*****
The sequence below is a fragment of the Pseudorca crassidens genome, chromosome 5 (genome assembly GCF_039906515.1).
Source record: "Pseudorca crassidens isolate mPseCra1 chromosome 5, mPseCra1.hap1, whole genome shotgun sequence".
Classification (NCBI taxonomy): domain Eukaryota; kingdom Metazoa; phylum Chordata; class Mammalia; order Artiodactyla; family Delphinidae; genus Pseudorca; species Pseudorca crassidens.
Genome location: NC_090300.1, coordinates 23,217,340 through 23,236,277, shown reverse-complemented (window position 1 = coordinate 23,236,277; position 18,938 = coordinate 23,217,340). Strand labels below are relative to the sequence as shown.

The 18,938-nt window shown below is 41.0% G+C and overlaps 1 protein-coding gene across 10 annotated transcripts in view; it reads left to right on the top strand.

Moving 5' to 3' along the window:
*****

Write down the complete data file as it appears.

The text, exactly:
The sequence below is a fragment of the Pseudorca crassidens genome, chromosome 5 (genome assembly GCF_039906515.1).
Source record: "Pseudorca crassidens isolate mPseCra1 chromosome 5, mPseCra1.hap1, whole genome shotgun sequence".
Classification (NCBI taxonomy): domain Eukaryota; kingdom Metazoa; phylum Chordata; class Mammalia; order Artiodactyla; family Delphinidae; genus Pseudorca; species Pseudorca crassidens.
Genome location: NC_090300.1, coordinates 23,217,340 through 23,236,277, shown reverse-complemented (window position 1 = coordinate 23,236,277; position 18,938 = coordinate 23,217,340). Strand labels below are relative to the sequence as shown.

The 18,938-nt window shown below is 41.0% G+C and overlaps 1 protein-coding gene across 10 annotated transcripts in view; it reads left to right on the top strand.

Moving 5' to 3' along the window: